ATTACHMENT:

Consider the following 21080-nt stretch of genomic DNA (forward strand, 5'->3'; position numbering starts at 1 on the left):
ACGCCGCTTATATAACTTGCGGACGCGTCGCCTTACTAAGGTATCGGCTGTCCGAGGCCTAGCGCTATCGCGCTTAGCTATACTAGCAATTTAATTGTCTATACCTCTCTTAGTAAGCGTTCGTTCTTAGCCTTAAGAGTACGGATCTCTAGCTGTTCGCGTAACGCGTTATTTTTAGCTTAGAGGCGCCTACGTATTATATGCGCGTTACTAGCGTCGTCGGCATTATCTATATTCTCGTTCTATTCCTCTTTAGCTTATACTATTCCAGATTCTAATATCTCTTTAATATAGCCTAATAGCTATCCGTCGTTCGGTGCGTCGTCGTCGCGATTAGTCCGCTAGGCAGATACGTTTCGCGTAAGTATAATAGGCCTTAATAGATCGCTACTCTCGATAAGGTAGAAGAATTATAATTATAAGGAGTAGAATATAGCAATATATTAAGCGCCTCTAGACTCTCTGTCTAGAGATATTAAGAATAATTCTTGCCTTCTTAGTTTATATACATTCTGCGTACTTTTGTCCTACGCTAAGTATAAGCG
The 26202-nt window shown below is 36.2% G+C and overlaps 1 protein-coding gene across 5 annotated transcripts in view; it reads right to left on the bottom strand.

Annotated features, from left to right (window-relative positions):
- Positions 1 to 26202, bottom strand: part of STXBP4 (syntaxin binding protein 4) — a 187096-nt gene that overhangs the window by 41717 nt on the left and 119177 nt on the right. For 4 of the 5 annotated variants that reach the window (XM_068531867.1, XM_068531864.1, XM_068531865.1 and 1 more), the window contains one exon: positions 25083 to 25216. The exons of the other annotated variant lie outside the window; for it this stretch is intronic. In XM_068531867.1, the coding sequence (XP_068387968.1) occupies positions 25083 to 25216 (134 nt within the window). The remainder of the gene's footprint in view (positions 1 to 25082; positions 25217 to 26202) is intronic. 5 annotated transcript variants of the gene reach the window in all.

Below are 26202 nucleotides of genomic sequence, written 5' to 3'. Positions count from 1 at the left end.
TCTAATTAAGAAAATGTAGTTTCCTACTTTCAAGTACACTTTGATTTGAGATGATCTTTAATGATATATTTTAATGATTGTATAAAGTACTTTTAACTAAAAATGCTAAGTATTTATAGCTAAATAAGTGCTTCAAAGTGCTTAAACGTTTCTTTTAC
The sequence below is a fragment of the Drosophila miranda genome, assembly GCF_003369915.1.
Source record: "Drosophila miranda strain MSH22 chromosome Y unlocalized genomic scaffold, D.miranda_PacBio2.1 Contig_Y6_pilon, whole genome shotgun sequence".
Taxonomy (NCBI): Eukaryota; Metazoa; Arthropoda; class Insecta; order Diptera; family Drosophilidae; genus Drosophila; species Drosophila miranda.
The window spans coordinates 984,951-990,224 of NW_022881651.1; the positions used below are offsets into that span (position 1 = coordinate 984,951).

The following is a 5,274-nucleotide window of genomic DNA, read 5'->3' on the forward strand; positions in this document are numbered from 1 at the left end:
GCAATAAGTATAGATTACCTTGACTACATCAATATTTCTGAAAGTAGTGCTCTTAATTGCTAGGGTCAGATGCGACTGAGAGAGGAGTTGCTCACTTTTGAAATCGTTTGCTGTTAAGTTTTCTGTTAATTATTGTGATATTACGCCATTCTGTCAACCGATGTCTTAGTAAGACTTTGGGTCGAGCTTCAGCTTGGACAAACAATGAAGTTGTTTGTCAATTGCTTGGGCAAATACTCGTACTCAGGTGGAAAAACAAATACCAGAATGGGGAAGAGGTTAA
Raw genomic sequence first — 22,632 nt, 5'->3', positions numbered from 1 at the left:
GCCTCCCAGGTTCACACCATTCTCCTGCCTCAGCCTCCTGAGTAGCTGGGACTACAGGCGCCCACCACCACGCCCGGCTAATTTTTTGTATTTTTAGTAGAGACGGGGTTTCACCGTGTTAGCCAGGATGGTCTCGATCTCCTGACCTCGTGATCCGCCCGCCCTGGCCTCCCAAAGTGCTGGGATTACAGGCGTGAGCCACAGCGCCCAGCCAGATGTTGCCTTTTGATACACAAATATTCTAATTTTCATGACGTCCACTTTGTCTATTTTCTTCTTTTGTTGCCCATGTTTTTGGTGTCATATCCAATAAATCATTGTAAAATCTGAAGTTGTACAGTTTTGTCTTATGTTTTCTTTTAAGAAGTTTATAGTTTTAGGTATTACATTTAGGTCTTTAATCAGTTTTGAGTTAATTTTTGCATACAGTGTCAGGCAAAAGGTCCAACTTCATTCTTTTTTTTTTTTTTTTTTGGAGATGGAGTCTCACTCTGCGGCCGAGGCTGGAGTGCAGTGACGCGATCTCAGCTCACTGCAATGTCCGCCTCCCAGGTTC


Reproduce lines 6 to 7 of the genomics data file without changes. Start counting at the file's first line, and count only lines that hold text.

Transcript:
Below are 26202 nucleotides of genomic sequence, written 5' to 3'. Positions count from 1 at the left end.
TCTAATTAAGAAAATGTAGTTTCCTACTTTCAAGTACACTTTGATTTGAGATGATCTTTAATGATATATTTTAATGATTGTATAAAGTACTTTTAACTAAAAATGCTAAGTATTTATAGCTAAATAAGTGCTTCAAAGTGCTTAAACGTTTCTTTTAC